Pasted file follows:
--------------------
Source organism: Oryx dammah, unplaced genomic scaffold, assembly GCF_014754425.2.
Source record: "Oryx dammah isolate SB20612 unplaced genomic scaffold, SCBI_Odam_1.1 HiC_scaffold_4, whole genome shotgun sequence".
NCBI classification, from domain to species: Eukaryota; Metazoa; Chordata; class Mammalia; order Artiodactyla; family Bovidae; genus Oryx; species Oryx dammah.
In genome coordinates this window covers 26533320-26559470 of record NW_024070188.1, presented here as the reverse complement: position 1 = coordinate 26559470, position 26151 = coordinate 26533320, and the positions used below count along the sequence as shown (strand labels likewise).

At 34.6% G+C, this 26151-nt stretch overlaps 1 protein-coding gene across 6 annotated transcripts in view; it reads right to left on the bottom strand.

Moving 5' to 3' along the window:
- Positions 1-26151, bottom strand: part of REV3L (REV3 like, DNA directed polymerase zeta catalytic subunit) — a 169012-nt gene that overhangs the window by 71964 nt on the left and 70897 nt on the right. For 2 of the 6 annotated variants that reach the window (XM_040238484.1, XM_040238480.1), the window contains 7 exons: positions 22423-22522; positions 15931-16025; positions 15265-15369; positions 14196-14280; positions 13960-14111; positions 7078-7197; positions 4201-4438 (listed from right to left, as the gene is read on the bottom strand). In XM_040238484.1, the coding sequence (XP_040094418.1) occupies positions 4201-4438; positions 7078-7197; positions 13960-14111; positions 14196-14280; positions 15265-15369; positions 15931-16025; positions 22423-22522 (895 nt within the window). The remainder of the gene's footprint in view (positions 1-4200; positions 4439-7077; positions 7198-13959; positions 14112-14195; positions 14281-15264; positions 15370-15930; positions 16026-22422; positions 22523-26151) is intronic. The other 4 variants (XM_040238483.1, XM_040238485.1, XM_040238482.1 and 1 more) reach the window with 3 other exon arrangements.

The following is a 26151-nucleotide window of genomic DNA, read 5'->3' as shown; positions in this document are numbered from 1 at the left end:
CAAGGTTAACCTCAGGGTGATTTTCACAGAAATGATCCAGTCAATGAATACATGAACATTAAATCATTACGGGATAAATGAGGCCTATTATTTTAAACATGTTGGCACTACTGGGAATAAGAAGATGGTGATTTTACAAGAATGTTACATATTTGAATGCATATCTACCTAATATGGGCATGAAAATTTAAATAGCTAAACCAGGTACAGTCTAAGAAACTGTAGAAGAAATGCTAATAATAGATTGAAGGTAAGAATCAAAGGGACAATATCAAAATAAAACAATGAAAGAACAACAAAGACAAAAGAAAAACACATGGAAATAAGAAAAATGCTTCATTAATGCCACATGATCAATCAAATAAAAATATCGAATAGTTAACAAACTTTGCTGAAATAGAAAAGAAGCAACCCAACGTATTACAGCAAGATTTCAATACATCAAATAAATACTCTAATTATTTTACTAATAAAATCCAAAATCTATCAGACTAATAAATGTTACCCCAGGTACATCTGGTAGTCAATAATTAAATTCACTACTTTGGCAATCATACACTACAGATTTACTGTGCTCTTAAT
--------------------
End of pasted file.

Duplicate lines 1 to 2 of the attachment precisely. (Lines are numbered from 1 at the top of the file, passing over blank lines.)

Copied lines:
Source organism: Oryx dammah, unplaced genomic scaffold, assembly GCF_014754425.2.
Source record: "Oryx dammah isolate SB20612 unplaced genomic scaffold, SCBI_Odam_1.1 HiC_scaffold_4, whole genome shotgun sequence".